Court Vacates DOE Furnace Rule


WASHINGTON, D.C. — The U.S. Court of Appeals approved a joint motion to vacate a direct final rule (DFR) concerning furnace efficiency standards issued by the Department of Energy (DOE) in 2011 (76 Fed. Reg. 67037). In March, the American Public Gas Association (APGA), DOE, and the other parties filed a joint motion for vacatur in the case styled as American Public Gas Ass’n v. Department of Energy, D.C. Cir. No 11-1485. By approving this motion, the court vacated the original rule and remanded the proceeding for notice and comment rulemaking.

APGA filed its petition for review with the court in December 2011 to challenge the DFR. By establishing a 90 percent fuel efficiency standard for furnaces in the northern region of the United States, the DFR would have eliminated non-condensing gas furnaces from the northern region and likely driven many consumers in that region to less efficient electric furnaces. According to experts, testing ac capacitor is a simple process that can be done with a multimeter.

DOE and APGA began meeting in fall 2012 to discuss a possible settlement through a court-supervised mediation process, which resumed in January 2014. As part of the settlement that eventuated from these discussions, DOE agreed to withdraw the DFR and initiate a traditional notice and comment rulemaking for new furnace efficiency standards.

Bert Kalisch, APGA’s President & CEO, stated, ‘Without the courage of APGA’s Board of Directors to proceed with this lawsuit, there would be no settlement today.  APGA knew it was important to stand up for the interests of natural gas customers, natural gas utilities and overall efficiency in this litigation. While APGA is not a large association, our members recognized two essential wrongs in this rulemaking: first, trying to implement a change via direct final rule on a contested and complex matter with many stakeholders; and, second, adopting an efficiency standard that benefits a few to the detriment of many.  Because of the DFR’s disregard for fuel switching as a result of the inability of many American consumers to afford the significant costs required to retrofit their home’s venting system, today marks an overall energy and emission savings victory for the country.  APGA looks forward to working with DOE and other stakeholders on a new furnace efficiency standard that serves the best interests of American consumers, regardless of region or financial wherewithal.”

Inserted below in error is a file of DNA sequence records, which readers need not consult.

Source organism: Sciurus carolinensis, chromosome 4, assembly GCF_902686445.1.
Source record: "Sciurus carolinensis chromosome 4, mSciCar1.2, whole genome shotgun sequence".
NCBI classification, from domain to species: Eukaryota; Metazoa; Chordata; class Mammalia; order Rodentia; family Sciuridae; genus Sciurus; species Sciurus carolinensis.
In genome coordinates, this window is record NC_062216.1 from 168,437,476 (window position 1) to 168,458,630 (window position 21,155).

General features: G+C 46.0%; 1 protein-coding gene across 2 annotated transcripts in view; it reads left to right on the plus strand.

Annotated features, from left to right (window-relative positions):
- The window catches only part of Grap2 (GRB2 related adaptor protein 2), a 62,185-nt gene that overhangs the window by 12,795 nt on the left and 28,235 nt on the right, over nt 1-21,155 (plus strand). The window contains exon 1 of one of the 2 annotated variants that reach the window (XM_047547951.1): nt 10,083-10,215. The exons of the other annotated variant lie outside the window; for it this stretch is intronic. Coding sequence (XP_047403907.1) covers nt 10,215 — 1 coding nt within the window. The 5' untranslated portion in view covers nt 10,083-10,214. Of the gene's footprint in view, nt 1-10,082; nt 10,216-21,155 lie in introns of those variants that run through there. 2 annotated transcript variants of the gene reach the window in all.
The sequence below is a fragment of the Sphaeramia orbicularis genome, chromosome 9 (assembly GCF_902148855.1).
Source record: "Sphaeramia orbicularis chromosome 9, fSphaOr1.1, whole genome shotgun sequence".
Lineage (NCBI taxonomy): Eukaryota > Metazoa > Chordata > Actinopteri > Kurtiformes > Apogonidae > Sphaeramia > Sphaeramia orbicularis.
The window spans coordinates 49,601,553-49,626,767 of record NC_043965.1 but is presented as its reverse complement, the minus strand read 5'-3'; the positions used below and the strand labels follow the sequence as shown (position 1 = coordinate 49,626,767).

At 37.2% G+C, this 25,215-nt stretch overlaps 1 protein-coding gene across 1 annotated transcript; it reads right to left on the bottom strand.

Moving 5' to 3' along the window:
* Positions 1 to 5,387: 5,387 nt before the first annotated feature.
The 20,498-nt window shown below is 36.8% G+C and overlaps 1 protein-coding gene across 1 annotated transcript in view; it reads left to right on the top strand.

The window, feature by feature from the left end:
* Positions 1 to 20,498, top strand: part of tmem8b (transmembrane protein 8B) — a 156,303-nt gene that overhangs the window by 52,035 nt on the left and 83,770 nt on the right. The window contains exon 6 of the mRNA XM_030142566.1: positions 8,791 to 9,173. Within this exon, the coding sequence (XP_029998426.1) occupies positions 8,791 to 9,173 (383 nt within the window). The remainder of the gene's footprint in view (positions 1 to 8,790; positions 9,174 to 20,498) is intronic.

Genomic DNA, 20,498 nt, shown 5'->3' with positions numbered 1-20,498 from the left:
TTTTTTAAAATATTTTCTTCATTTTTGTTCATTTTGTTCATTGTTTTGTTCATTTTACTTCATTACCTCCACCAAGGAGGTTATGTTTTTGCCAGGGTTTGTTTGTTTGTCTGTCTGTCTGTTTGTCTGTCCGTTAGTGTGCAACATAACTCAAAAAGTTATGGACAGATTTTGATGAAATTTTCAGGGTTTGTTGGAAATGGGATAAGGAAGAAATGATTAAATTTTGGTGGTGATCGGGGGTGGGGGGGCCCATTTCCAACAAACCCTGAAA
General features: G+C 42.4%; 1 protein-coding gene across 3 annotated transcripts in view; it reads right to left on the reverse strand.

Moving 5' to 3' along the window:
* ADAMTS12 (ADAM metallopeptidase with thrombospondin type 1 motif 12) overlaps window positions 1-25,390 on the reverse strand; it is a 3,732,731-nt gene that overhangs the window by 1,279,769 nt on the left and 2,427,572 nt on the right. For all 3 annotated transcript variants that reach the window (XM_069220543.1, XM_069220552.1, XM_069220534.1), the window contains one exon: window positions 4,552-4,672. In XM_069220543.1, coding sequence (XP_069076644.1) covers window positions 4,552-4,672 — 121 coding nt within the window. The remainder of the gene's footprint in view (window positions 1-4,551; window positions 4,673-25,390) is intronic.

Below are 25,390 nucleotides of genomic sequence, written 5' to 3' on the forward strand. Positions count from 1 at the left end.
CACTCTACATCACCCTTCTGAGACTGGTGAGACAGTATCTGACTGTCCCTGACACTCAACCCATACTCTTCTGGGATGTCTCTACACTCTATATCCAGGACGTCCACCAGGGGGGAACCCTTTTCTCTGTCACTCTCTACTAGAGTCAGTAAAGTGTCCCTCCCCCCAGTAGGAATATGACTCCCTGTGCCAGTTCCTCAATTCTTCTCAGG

The DFR mandated an increase in annual fuel utilization efficiency (AFUE) from 78 percent to 90 percent for natural gas furnaces installed in 30 northern states. The federal minimum efficiency for natural gas furnaces was also increased from 78 percent to 80 percent in southern states.


Under the DFR process, unless DOE received adverse comments that DOE believed provided a reasonable basis for withdrawing the DFR, the rule and its minimum efficiency standards would stand as the new efficiency standards. Despite receiving comments opposing the standards from over 30 stakeholder groups including APGA, DOE ruled that it did not receive adverse comments warranting withdrawal of the DFR.

The furnace rule would have taken effect in May 2013. Instead, DOE will now develop new efficiency standards for gas furnaces. In this new rulemaking, APGA urges DOE to consider regional impacts on consumers when setting appliance efficiency standards.

APGA is a longstanding supporter of energy efficiency, and will continue to be. In fact, the direct use of natural gas is one of the most efficient uses of energy at 90 percent compared to 27 percent for electricity. However, the furnace rule in the DFR, in an attempt to increase energy savings, would have inadvertently deterred consumers from purchasing more efficient direct use natural gas appliances due to the high upfront costs associated with the only furnace type’condensing furnaces’that could meet the DFR-established 90 percent standard.  Consequently, consumers would be incented by the DFR to buy electric appliances that are initially cheaper to install, but ultimately less efficient and therefore more costly in the long term.


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